Tough stuff. But this is real life for some of us.

There are two simple questions that I often ask people who pass through my office. These questions are just part of my routine. They have to be because if I don’t ask, some people would just hide behind forced smiles and small talk. Usually I open with, “And how has your mood been recently? If you consider the past two weeks, have you had:

1.     Little interest or pleasure in doing things that you usually enjoy?

…or have you been…

2.     Feeling down, depressed, or hopeless?”

There it is – hopeless – right in front of me. One of the most common barriers to mental wellness is this state of being without hope.

Proverbs 13:12 reads, “Hope deferred makes the heart sick.” That’s not really surprising is it? Those who cannot find hope experience suffering. Whether you see it on the news or in the stranger you pass on your way to work, suffering is all around us. This world is broken. Hopelessness is all around us.

Take HeartBut take heart, friends. Hebrews 6 describes hope as, “an anchor for the soul, firm and secure.” It’s a beautiful metaphor. Everyday the world washes over us – wave after wave – trying to catch us off balance and sweep us away, but our hope keeps us secure.

Hope is that feeling that drives away the darkness. Hope gives courage when all our previous efforts have failed. Hope lifts our downcast eyes and fixes them on our Saviour – the one who has already conquered the night.

“Hope. It is the only thing stronger than fear.” [President Snow, The Hunger Games].


Learning How to Hope

For years, I have been appreciative of The Work of the People, a collective of beautifully-spirited folks who labour to produce films and resources that might bless the church.

The piece below features Brian Zahnd, speaking on the theme of “Learning How to Hope”. (I purchased this video for use in our Small Groups and have posted it for ease of use. If you appreciate it, please feel free — nudged — to support WOTP with a donation or subscription.)

Truth be told, I’m blessed simply by the title of of this video. It suggests that hope is a skill to be learned, that our default tendencies bend toward fear or worry or despair, but that the Master who disciples us is intent on leading us in a better way. Hope can be learned, so let’s pay attention.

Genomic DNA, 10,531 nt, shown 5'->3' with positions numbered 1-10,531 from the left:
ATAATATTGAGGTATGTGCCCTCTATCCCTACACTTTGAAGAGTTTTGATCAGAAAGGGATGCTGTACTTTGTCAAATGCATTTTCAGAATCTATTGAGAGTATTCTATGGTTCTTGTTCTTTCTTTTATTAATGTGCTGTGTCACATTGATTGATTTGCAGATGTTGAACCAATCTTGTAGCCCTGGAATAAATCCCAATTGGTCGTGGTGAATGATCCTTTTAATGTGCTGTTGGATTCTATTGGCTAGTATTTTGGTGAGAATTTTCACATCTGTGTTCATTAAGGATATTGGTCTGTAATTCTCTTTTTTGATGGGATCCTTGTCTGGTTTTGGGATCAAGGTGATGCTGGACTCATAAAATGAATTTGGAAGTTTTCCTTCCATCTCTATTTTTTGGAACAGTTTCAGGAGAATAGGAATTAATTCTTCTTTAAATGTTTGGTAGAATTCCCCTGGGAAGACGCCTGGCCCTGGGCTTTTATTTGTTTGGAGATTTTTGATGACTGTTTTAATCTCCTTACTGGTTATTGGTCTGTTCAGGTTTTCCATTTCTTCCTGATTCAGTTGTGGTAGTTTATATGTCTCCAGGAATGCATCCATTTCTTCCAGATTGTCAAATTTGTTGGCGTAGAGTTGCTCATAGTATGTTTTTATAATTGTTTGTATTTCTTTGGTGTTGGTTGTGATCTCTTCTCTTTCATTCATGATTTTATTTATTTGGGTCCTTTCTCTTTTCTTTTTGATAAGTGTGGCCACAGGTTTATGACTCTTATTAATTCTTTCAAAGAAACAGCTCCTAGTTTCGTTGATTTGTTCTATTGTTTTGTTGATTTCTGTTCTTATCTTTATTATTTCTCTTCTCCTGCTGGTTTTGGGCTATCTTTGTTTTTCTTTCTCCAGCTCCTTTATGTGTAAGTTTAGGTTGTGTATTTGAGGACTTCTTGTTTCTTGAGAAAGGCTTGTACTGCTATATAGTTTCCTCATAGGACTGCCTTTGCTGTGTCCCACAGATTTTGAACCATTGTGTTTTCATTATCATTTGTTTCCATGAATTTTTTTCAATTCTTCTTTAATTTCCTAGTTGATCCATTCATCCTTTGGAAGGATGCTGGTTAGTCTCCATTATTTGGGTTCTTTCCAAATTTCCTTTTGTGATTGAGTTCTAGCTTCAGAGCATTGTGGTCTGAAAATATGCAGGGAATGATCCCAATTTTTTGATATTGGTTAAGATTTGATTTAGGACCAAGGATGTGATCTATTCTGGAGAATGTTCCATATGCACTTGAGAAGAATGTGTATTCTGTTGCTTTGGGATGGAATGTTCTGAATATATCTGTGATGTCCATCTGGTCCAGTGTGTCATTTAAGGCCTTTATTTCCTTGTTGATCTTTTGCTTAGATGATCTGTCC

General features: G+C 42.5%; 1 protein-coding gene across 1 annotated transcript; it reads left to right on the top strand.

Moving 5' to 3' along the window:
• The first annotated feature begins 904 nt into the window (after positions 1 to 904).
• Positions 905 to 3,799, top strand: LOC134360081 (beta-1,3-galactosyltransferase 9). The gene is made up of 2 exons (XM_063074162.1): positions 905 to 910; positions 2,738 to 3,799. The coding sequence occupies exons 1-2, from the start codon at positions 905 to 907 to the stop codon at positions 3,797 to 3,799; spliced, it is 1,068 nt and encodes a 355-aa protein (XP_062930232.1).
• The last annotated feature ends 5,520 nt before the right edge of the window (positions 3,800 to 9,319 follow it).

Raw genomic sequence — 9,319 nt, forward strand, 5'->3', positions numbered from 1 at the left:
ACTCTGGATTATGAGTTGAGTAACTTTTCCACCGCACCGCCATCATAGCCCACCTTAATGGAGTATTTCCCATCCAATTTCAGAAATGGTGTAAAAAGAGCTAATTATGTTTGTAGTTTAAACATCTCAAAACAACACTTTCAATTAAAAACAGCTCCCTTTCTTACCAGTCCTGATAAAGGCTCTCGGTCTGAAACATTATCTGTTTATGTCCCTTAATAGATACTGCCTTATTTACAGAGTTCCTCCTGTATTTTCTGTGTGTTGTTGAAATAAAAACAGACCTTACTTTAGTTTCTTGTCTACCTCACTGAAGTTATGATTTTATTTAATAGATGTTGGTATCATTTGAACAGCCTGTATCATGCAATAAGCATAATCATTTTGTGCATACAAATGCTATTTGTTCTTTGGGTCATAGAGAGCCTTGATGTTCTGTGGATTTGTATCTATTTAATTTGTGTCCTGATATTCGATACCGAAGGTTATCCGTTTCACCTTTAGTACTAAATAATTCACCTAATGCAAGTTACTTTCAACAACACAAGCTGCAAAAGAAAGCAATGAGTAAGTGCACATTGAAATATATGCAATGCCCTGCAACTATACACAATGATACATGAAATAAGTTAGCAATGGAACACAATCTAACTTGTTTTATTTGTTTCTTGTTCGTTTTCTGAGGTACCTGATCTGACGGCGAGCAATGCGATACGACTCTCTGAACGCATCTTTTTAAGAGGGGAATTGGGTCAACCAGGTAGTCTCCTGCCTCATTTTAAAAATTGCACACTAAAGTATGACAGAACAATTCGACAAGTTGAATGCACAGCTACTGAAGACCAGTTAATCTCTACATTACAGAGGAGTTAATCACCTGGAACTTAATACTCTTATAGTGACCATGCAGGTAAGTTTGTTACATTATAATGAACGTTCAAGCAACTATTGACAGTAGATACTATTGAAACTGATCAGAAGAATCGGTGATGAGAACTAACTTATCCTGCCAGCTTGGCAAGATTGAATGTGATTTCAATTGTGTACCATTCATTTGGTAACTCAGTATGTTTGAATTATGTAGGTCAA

I Wish I May

[ABOUT THE AUTHOR: Alicia Krogsgaard has exchanged the white-sanded beaches of Mexico for the white-covered lawns of Saskatchewan.  She loves being back with family, but misses Mexico’s warmth, beaches and beautiful people!]

It was a balmy summer night.  Fireflies were but dim torches in the evening’s twilight.  Oh, how I longed to catch a glimpse of the first star, as I perused that vast southern Alabama sky!  The scene is forever etched in my memory.  I don’t recall the object of desire in my achy heart, but I do remember the profound hope of having that desire met, should I wish upon that first little star.

With the passing of time, the disappointment of my unanswered hope dulled, but my innocent heart had hardened under the dashed, disillusioned hope.  I don’t recall ever wishing upon another star….

How many other stories could we all recount of disillusioned dreams, unfulfilled desires and dashed hopes?  The fact is—in this fallen world, disappointment is an all-too-familiar part of life.

Eve’s easy reach for the forbidden “pomegranate” led to disappointment, as the blood-red juice trickled from her expectant lips to her trembling chin.

Abel’s righteous sacrifice fueled Cain’s disappointment, which led to the grievous cries of a brother’s spilled blood.

Sarah’s crafty orchestration of God’s birth-plans led to her dashed hopes and to hateful racist encounters that endure to this day.

David’s desire and deviously hopeful plans led to the death of his innocent, illegitimate child.

Jeremiah’s prophesies of change and hope landed him in a muddy pit.

The message of other countless prophets of God floated upon deaf, hopeless ears and hard hearts.

The world had become a mess; there was no hope.  Disillusionment and disappointment reigned….

Then, one night, beneath that one special star—not a wishing star, but a star of hope—a star of certain expectation, a baby was born.  He was a God-baby wrapped in human flesh—the very one of whom the prophets had spoken—the very one who would give REAL HOPE to this lost world.

The baby grew into a man—a man with an affinity for the feel of wood in his hands.  He gathered a following.  He touched the people’s hearts and hopes, as He cast his vision of reconciliation and victory.  Hope was restored.  God’s people would again be conquerors through the leadership of Jesus.  But, alas, it was not to be….Hope was again shattered as the “Jewish Salvation” hung on a tree.  Despair and disappointment once again filled the streets and hearts of God’s chosen ones.